THE PEOPLE WE KEEP is a satisfying summer read about a young woman’s journey to belonging

The People We Keep

By Allison Larkin

Gallery Books: August 3, 2021

368 pages, $27.00

April Sawicki is a 16-year-old aspiring singer-songwriter living in a motorhome with no engine in the tiny town of Little River. She is neglected by her feckless father, who has moved in with his girlfriend and her young son across town. She attends school sporadically and works at the local diner, whose big-hearted owner, Margo, is something of a surrogate mother to her. And she’s found a way to hotwire her elderly neighbor’s car so she can drive to a bar to perform at an open mic night.

Other than Margo and her boyfriend Matty, she is friendless, the town’s outcast. She is sweet and talented but at loose ends about how to make her musical dreams come true. What will become of her in her little village in upstate New York? She realizes that staying with Matty, with his lack of ambition and imagination, is a dead end. A fight with her father on a freezing November night leads to an impulsive decision to pack up her few belongings, borrow the neighbor’s car, and get the hell out of town.

April’s decision to stop for the night at an empty campground in Ithaca is fortuitous. She happens upon Café Decadence, a coffee bar run by Goth-punk Carly. Soon she’s convinced Carly to hire her – she worked at a diner, after all – and a regular customer who teaches at the college takes her in once he learns she’s homeless.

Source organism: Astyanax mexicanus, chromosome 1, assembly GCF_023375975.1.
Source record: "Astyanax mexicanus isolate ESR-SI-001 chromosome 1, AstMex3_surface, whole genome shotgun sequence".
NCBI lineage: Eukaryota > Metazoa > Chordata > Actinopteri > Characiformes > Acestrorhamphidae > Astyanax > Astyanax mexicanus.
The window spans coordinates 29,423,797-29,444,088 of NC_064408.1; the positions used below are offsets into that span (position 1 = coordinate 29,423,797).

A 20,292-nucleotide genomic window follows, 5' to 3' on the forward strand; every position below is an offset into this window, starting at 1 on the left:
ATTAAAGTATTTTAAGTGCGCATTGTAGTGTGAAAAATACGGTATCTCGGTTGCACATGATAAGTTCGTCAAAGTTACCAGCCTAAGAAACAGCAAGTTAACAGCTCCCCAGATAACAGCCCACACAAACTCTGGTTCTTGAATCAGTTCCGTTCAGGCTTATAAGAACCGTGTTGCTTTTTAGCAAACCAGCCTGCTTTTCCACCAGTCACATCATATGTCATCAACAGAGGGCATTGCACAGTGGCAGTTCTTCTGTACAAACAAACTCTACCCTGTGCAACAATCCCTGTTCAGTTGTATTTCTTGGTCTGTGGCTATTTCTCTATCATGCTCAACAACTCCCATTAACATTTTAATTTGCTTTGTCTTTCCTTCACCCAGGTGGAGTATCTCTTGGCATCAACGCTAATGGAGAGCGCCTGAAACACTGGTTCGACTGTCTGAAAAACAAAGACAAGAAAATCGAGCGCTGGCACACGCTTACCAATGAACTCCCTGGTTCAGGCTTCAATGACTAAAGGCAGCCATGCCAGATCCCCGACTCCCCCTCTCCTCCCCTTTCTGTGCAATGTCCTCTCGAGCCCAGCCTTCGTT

I don’t want to reveal any more of the plot than that (and there’s much more). The People We Keep is an alternately heartwarming and heartbreaking story of April’s struggle to create a meaningful, stable life. She encounters open-hearted people who help her and mean-spirited people who take advantage of her. Like any 16-year-old, she is wary of others most of the time, but in moments of need she sometimes places her trust in the wrong people.

Following April’s journey is a pleasure because you can’t help but root for her to catch a break. A series of unfortunate events, combined with her need to play her music, lead her to hit the road across the eastern U.S. But The People We Keep is not just an episodic novel about her travels and the people she meets along the way. Larkin has crafted an increasingly complex story about being your true self, creating your own family, and finding the place where you belong. The plot and the eccentric characters will make you laugh and cry (and occasionally grimace), and you’ll feel a little more hopeful about things when you’re done.

April’s odyssey from Ithaca and back again is a moving story of a young woman’s rebirth into a completely different life.

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